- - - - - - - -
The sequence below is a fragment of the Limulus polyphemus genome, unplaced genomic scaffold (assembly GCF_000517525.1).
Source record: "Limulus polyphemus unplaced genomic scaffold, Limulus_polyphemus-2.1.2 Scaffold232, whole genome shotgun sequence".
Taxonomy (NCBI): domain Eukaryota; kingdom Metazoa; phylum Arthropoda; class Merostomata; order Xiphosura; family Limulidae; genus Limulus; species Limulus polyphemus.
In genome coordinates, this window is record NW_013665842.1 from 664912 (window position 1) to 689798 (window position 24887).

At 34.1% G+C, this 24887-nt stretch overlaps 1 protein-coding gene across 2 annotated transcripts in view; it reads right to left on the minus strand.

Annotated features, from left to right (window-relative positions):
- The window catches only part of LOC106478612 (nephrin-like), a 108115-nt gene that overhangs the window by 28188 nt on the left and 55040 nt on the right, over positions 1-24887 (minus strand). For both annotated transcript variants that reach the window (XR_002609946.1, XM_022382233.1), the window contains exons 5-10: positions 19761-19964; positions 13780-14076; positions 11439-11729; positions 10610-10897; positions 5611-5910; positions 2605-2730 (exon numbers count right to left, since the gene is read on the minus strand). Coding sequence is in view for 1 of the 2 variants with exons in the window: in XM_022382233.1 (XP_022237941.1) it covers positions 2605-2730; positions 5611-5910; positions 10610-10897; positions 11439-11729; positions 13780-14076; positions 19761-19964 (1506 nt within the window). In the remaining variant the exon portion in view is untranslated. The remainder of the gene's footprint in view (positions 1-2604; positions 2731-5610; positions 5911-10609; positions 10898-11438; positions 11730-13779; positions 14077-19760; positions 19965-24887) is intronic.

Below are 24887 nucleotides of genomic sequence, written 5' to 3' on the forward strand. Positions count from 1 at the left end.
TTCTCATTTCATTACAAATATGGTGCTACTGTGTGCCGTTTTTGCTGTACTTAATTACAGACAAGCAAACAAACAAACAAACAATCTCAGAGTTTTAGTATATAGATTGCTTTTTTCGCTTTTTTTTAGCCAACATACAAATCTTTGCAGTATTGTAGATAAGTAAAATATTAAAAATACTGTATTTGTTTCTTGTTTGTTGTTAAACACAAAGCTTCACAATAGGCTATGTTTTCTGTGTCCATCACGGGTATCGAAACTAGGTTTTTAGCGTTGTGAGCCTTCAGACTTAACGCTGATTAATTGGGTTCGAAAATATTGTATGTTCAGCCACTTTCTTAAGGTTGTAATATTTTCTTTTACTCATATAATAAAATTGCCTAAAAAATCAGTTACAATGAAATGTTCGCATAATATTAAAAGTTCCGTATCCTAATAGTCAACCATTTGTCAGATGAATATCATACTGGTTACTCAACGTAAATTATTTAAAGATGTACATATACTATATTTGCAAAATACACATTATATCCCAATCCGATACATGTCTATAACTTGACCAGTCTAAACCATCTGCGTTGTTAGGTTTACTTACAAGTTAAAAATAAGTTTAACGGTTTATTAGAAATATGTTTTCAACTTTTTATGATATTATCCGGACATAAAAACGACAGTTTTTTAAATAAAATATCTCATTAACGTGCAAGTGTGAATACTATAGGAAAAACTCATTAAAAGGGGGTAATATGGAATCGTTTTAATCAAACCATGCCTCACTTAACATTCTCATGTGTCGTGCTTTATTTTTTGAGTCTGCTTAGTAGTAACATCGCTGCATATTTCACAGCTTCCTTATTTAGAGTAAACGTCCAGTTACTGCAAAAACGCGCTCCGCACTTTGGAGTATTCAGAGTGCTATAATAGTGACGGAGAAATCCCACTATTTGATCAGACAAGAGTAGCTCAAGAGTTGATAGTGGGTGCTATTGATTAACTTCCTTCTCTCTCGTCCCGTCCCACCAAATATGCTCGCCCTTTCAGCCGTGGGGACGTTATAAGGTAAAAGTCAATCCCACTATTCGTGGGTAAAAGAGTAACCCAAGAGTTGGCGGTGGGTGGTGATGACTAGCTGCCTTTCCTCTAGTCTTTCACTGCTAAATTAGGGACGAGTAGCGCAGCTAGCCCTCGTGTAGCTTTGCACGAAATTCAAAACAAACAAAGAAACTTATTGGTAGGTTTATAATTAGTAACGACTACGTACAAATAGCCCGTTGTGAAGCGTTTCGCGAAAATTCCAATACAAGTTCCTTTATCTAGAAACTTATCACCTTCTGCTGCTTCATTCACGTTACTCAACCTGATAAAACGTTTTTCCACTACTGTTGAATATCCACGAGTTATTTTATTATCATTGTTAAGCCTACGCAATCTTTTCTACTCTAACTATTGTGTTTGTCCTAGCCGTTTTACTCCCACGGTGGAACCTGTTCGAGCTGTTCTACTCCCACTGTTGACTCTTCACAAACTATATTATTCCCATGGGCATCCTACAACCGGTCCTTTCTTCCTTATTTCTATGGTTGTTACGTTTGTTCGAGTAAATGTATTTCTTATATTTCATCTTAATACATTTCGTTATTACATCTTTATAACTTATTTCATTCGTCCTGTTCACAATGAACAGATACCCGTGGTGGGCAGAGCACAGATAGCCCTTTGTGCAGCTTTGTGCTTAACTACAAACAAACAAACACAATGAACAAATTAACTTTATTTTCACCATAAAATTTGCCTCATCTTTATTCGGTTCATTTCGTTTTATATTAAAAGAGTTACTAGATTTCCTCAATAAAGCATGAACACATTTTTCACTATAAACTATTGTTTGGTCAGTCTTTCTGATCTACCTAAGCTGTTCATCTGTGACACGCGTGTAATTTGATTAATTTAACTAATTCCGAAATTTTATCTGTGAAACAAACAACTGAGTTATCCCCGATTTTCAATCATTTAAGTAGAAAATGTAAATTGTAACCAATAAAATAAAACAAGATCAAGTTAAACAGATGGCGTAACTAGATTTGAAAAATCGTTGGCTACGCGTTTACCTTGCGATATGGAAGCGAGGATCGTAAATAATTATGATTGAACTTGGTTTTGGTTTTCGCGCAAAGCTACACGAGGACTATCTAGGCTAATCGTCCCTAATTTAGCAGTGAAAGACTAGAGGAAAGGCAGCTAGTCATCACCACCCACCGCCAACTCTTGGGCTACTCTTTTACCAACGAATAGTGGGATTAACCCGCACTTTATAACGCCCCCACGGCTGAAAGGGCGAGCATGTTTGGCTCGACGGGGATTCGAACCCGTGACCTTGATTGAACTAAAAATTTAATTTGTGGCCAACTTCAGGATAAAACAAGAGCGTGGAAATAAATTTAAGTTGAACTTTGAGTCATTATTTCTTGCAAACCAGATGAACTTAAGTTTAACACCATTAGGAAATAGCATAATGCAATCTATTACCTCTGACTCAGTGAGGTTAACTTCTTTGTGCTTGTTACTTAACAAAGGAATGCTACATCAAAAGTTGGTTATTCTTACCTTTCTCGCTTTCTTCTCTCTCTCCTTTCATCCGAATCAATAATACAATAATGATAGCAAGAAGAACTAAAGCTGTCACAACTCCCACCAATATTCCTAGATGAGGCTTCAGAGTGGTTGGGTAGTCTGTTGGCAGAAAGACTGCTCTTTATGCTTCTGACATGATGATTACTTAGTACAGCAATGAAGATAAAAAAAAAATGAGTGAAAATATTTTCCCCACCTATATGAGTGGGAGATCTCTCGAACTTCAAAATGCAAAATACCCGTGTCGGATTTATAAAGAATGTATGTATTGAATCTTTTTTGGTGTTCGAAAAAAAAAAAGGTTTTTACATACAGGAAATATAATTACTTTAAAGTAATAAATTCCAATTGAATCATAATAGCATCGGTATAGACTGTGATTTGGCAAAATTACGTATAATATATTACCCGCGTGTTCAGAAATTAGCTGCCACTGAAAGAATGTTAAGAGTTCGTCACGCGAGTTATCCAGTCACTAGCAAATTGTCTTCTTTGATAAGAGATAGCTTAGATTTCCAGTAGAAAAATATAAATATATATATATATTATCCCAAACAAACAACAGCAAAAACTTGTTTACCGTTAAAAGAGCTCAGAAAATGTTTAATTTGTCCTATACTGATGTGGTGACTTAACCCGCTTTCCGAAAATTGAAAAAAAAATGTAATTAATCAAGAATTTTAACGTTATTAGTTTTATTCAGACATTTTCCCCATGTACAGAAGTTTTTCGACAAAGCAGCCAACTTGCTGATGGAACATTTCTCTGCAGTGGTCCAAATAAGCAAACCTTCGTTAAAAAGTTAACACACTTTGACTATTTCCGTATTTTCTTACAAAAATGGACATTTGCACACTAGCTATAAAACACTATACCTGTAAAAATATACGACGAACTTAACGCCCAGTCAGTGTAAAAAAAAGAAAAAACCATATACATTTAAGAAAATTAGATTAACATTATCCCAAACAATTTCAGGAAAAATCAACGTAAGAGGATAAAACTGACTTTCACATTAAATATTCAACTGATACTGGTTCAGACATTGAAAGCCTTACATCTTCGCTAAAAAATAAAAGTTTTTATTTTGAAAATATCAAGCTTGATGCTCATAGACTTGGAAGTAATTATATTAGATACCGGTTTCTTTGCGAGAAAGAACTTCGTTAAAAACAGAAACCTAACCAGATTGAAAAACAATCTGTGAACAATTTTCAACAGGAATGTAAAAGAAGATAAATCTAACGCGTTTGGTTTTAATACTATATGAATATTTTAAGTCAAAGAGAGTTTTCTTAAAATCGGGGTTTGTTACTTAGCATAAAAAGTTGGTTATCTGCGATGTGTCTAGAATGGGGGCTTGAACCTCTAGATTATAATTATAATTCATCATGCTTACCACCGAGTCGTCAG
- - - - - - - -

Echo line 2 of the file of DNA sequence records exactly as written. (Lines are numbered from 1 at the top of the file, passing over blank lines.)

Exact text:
Source record: "Limulus polyphemus unplaced genomic scaffold, Limulus_polyphemus-2.1.2 Scaffold232, whole genome shotgun sequence".